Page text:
Article by Chris “Kiwi” Kuhlow
When it comes to flies used in fly fishing there are some great patterns that have stood the test of time. If one were to make a list of notable flies they would surely include the Adams dry fly, the Elk Hair Caddis, the Hare’s Ear Nymph, the Royal Wulff, the Partridge & Orange, and the Sakasa kebari… (insert abrupt screeching noise on a record here).
The sakasa what? If you are already familiar with tenkara then you know what I’m talking about. But for the newbie the sakasa kebari is a fly that can be and is as simple as tenkara itself. A sakasa kebari is a fly that consists of little more than a hook, thread body and a forward facing hackle (over the hook eye).
In many respects it is very similar to a soft hackle North Country fly like the Partridge & Orange. Both types of flies were created several hundred years ago in their respective countries and are still used today for good reason…they are very effective at catching fish.
In Japan, these flies are generally tied with hackle from a Japanese hen pheasant. I personally like to tie them with Hungarian partridge or starling feathers but any soft hackle that will move freely in the water will do. The soft hackle is key with a fly like this or a North Country fly.
The characteristic reverse hackle is a trigger point to trout or any other fish. The currents in a stream will give “life” to the hackle and “life” suggests food. There are several different ways to effectively present this fly. Upon casting, a sakasa kebari will sink several inches below the surface and hang in the water column. They can be fished as a wet fly on the swing, dead-drifted, or by sutebari.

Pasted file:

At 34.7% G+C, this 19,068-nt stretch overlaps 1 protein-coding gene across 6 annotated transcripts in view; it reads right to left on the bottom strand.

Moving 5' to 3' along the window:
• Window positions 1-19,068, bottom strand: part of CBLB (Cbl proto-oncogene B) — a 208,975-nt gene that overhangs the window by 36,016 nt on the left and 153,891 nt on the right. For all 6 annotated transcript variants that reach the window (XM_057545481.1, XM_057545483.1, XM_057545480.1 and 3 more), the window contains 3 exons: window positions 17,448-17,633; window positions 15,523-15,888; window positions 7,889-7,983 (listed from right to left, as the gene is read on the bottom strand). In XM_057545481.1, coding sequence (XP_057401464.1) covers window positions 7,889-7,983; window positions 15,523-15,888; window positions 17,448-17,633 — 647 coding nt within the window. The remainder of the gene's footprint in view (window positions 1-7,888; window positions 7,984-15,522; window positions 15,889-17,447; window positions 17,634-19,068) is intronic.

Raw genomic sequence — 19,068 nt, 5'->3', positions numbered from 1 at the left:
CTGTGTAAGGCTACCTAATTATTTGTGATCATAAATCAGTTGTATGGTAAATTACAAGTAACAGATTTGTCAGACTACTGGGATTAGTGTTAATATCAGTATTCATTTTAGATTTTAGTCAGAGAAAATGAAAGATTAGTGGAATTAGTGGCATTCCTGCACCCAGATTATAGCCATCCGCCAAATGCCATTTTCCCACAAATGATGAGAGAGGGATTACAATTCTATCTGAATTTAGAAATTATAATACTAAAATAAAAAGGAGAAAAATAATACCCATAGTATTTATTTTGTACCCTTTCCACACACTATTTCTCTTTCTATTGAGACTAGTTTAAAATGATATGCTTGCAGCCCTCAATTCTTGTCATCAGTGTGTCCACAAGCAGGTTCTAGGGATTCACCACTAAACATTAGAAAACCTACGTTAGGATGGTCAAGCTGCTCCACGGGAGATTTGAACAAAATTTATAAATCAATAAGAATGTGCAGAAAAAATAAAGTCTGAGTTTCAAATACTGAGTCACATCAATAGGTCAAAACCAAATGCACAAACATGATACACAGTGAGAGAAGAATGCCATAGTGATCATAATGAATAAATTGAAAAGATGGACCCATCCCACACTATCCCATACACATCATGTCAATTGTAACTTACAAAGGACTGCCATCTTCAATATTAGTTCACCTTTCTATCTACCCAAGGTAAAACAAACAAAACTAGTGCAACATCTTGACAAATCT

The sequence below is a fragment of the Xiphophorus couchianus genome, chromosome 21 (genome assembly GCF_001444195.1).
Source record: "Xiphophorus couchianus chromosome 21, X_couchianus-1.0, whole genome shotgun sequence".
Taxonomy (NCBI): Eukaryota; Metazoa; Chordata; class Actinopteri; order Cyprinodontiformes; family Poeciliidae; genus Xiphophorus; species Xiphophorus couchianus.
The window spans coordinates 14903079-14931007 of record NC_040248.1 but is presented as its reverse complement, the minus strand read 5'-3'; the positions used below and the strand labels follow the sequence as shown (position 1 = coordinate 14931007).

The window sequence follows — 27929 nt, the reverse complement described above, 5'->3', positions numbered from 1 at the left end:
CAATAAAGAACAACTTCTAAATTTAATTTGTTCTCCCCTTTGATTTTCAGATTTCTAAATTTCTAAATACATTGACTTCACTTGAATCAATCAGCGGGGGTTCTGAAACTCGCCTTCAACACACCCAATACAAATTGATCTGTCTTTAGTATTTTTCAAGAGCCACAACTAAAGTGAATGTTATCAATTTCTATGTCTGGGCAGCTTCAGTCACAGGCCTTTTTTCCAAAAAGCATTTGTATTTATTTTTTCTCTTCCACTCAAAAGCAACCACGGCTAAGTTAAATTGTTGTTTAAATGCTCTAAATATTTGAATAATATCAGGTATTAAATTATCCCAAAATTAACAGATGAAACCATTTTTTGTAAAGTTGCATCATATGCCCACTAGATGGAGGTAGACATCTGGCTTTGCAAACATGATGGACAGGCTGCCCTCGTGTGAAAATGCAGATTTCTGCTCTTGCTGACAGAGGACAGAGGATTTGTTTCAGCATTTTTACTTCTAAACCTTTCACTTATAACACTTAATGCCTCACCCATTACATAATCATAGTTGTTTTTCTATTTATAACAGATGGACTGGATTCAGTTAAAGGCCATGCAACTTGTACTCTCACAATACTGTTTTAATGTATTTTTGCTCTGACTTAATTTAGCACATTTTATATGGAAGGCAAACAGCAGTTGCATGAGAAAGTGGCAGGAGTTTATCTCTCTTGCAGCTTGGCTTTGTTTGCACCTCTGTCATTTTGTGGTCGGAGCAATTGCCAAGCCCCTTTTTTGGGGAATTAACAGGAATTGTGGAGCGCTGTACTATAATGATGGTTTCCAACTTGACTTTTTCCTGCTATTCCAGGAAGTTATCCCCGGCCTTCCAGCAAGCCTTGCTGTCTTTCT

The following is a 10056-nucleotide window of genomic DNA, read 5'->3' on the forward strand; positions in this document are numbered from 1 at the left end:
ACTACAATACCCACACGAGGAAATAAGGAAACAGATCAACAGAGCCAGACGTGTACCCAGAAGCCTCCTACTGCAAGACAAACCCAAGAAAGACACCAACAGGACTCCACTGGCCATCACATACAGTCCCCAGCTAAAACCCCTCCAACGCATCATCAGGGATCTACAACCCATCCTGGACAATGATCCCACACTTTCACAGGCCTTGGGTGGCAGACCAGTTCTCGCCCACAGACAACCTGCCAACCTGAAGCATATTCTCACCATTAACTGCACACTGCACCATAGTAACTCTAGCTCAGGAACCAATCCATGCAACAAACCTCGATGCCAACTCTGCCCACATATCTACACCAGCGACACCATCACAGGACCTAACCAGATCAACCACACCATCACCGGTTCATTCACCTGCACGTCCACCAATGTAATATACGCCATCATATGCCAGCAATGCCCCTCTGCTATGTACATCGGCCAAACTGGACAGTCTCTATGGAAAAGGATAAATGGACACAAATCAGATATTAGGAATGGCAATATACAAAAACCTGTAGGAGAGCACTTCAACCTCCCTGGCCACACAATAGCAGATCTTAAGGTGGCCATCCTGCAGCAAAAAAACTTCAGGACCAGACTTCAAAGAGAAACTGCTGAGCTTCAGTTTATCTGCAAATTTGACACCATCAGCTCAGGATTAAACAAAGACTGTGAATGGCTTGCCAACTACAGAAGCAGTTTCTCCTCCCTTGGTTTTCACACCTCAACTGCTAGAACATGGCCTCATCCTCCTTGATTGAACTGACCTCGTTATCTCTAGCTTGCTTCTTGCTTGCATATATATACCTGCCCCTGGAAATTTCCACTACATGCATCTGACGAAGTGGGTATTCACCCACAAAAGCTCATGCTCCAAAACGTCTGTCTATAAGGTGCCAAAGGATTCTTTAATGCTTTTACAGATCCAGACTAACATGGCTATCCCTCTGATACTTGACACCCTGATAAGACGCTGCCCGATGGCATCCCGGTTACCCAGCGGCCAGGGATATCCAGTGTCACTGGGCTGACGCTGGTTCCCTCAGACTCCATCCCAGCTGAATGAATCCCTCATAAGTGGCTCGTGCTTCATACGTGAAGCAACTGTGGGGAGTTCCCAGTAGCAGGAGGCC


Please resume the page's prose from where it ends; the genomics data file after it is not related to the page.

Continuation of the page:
Sutebari translated to English means “throw away fly.” An angler makes several casts to an area near a potential trout’s hiding place and lets the fly just touch the water and immediately picks it up again. This serves to get a trout’s attention then a final cast is made to the expected location of the fish and usually…Wham!
However, I find my favorite method to be casting across and just upstream of a likely spot and letting the fly dead drift to just the right spot and then giving a slight twitch. The hackle will open and close and in many instances induce a strike.
The beauty of these flies is that you don’t even have to be a tenkara angler to use them. Several non-tenkara anglers I know have used them as effectively as any other soft hackle in the fly boxes. In addition, because they are such simple flies to tie they lend themselves to a vast number of variations. Below are a couple of my own variations using the sakasa kebari template.
I have tied up at least 40-50 different variations using a sakasa kebari “template” over the years but I usually find myself only fishing maybe 5-10 of these in the course of several weeks. I have tied so many types because I enjoy experimenting but in reality they are such good flies I only need a few for specific situations.
For example, the Brassie Sakasa Kebari has a little more weight due to the copper ribbing and can help me to get the fly down into the water a little faster. The Royal Sakasa Kebari I use more as an attractor pattern when I’m looking for small stream brookies. I am not a “match-the-hatch” kind of guy or someone who subscribes to the “one/any-fly” approach but fishing with a few different sakasa kebari I can cover a wide range of situations (including bluegills and bass in a still water setting) with one small box of these bad boys.
Sakasa kebari possess all of the great qualities of a successful fly, simple to tie, made from inexpensive materials, durable, and longevity with a proven track record that dates back several hundred years. Tenkara angler or not, my advice would be to have a few of these in your fly box on your next trip to the stream.
Chris Kuhlow lives on Long Island with his wife and two beautiful girls where he practices tenkara in traditional and not so traditional ways.
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This article was originally published in 2011.